This policy was scrapped under the current administration.

“This poisoning has killed various numbers of vultures from five different species including those that are critically endangered,” said a representative from BirdLife Botswana.

She said this was a case of centennial poisoning, which is when the poachers deliberately target vultures to stop them from circling above the animals. This alerts the authorities that animals have been killed in that area.

“Basically the three elephant’s carcasses were laced with poison. It’s a powder like substance that is sprinkled all over.”

BirdLife Botswana receives a lot of vulture poisoning reports, most of which are caused by poachers who deliberately aim to eliminate vultures in the areas that they poach in.

While birds of prey are usually first to the scene, the effects of poisoned carcasses extends to the other predators in the area resulting in more dead animals.

This disastrous event highlights the growing poaching problem on the continent.

Elephants Without Borders estimated at least 385 elephants were poached from 2017 through early October 2018 country-wide.

Botswana is home to about 130 000 elephants - a third of the total number in Africa, making it an obvious target for poachers from all over.

Conservationists have called the incident one of the largest documented killings of the threatened species. Kerri Wolter, CEO and founder of conservation charity VulPro said that the species cannot withstand these losses.

“It is impossible to recover the disappearance of these individuals and breeding pairs in our lifetime. It’s breeding season and many of the dead birds are adults which means we have lost the birds and their eggs/chicks,” she said.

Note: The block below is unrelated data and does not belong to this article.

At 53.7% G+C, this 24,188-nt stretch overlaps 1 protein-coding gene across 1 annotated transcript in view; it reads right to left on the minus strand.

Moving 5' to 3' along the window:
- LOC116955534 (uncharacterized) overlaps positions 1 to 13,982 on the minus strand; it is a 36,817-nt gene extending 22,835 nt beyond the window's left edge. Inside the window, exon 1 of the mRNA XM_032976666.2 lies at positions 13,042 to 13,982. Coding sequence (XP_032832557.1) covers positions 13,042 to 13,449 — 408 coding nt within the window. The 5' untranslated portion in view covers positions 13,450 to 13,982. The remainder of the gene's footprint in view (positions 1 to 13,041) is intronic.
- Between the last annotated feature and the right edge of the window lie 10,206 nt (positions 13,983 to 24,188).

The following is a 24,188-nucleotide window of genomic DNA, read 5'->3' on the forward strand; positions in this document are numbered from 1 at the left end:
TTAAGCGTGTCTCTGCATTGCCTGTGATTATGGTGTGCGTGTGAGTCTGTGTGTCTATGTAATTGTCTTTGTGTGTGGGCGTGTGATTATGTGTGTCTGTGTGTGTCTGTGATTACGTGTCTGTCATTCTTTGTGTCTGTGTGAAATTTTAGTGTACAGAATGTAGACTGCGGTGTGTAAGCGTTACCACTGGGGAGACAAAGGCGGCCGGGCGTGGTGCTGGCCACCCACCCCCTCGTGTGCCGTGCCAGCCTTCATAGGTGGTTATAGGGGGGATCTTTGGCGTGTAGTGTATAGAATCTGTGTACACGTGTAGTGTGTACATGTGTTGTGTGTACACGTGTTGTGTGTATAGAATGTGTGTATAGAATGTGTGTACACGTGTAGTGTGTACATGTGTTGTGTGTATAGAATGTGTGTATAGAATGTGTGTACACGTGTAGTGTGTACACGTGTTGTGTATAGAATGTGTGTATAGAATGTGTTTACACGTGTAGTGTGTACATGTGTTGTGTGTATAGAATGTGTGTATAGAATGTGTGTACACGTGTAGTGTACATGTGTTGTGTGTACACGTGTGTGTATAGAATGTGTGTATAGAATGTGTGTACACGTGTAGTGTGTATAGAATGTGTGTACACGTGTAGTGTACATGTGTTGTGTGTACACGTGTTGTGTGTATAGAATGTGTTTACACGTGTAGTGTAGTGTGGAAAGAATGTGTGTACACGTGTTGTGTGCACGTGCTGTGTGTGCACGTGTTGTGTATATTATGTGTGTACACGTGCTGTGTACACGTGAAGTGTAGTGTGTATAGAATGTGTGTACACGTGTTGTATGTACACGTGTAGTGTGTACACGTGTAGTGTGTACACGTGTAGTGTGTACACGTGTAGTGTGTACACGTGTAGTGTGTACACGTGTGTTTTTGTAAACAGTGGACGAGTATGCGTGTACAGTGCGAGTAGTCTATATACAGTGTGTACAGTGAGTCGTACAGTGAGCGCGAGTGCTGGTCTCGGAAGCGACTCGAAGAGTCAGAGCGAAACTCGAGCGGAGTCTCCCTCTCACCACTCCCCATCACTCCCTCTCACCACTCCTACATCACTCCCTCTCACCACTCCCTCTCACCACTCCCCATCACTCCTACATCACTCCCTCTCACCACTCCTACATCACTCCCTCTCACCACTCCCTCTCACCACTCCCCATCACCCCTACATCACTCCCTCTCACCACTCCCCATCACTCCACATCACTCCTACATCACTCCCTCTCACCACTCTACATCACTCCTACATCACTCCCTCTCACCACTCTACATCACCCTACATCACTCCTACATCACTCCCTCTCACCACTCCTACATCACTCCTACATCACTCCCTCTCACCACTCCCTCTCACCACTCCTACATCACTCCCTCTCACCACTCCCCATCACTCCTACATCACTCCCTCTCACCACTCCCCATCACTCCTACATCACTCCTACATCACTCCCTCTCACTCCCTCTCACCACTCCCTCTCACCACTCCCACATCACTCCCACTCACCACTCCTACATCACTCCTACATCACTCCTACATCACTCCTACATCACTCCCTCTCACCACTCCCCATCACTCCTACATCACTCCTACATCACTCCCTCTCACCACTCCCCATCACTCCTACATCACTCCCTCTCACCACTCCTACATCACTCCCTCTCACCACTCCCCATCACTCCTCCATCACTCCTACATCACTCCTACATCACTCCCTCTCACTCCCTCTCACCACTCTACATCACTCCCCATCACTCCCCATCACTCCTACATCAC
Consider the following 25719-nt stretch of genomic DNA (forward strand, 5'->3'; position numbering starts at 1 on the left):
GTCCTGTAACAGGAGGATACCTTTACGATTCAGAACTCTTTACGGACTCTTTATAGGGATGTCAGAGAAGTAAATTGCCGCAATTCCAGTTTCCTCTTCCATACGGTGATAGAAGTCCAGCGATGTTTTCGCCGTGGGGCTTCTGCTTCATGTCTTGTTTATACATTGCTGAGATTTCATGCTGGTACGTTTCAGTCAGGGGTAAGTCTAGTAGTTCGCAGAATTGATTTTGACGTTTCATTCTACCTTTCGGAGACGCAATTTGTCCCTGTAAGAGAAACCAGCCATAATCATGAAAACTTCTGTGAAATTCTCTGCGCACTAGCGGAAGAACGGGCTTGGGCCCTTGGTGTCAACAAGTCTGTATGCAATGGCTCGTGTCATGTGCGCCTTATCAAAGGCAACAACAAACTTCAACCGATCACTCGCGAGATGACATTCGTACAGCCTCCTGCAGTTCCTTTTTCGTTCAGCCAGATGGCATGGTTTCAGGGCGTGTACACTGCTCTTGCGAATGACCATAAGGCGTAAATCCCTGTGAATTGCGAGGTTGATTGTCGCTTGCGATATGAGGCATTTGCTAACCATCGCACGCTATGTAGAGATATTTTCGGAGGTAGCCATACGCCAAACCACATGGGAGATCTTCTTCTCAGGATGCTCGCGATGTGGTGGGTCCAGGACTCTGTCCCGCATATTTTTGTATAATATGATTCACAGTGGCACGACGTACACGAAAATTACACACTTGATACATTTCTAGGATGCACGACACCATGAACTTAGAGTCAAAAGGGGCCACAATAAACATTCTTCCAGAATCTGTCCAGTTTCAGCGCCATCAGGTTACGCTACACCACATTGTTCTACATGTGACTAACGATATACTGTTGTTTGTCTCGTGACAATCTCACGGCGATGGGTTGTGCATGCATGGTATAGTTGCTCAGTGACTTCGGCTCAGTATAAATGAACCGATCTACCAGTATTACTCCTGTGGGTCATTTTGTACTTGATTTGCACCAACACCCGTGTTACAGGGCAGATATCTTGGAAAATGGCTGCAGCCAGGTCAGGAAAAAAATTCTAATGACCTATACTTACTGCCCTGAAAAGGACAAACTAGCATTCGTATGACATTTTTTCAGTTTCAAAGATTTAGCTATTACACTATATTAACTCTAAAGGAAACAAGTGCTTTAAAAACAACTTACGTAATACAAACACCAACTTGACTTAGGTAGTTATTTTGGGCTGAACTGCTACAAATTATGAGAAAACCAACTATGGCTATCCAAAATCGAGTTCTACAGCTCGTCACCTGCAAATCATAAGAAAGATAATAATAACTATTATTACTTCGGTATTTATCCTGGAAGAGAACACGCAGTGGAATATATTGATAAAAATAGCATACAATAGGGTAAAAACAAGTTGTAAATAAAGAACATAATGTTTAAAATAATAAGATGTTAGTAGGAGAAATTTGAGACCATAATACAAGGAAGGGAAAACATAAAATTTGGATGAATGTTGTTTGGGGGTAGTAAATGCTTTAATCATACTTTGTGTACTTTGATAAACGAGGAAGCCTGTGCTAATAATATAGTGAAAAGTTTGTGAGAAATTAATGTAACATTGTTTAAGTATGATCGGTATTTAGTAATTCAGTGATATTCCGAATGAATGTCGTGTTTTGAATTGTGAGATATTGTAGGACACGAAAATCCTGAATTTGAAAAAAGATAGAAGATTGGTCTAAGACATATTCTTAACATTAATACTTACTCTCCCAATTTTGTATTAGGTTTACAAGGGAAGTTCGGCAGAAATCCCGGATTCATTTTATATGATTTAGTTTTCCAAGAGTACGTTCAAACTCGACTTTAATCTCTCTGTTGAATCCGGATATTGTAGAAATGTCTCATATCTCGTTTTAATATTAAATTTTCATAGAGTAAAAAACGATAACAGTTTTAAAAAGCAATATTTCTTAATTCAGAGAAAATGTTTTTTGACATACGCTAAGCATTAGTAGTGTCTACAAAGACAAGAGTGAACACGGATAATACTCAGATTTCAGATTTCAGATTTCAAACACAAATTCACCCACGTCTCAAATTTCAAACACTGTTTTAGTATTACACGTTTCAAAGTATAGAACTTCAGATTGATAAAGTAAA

Botswana’s government recently lifted a ban that protects its elephants from being hunted.

This was announced after a five-year suspension, according to a statement issued last month by the Ministry of Environment, Natural Resource Conservation and Tourism.

Allegedly in a letter to reporters, they referred to elephants as predators and said their numbers appear to have increased. They raised issues on harming of livestock and the livelihoods of Botswana’s people - rising conflicts between humans and elephants according to NPR news.

The hunting ban was issued to protect these creatures from trophy hunters and ivory poachers, imposed by former President Ian Khama in 2014.

Hunting any game animal partially protected throughout Botswana without a license was an offence punishable by a penalty P50,000 (about R 66 821.60 ) in fines and a 10 year prison term was applicable.

This policy has been eliminated under the current administration.

We live in a world where facts and fiction get blurred
In times of uncertainty you need journalism you can trust. For 14 free days, you can have access to a world of in-depth analyses, investigative journalism, top opinions and a range of features. Journalism strengthens democracy. Invest in the future today. Thereafter you will be billed R75 per month. You can cancel anytime and if you cancel within 14 days you won't be billed. 
Subscribe to News24

E-Editions

Read the digital editions of City Press here.
Read now
Voting Booth
Consumers are paying exorbitant rates for power because of extra fee charges that are added when buying prepaid electricity. This is on top of an already high electricity tariff rate. Some of these fees are not even regulated. Should government regulate electricity fees?
Please select an option Oops! Something went wrong, please try again later.
Results
Yes
26% - 36 votes
No
4% - 6 votes
Scrap fees
70% - 96 votes
Vote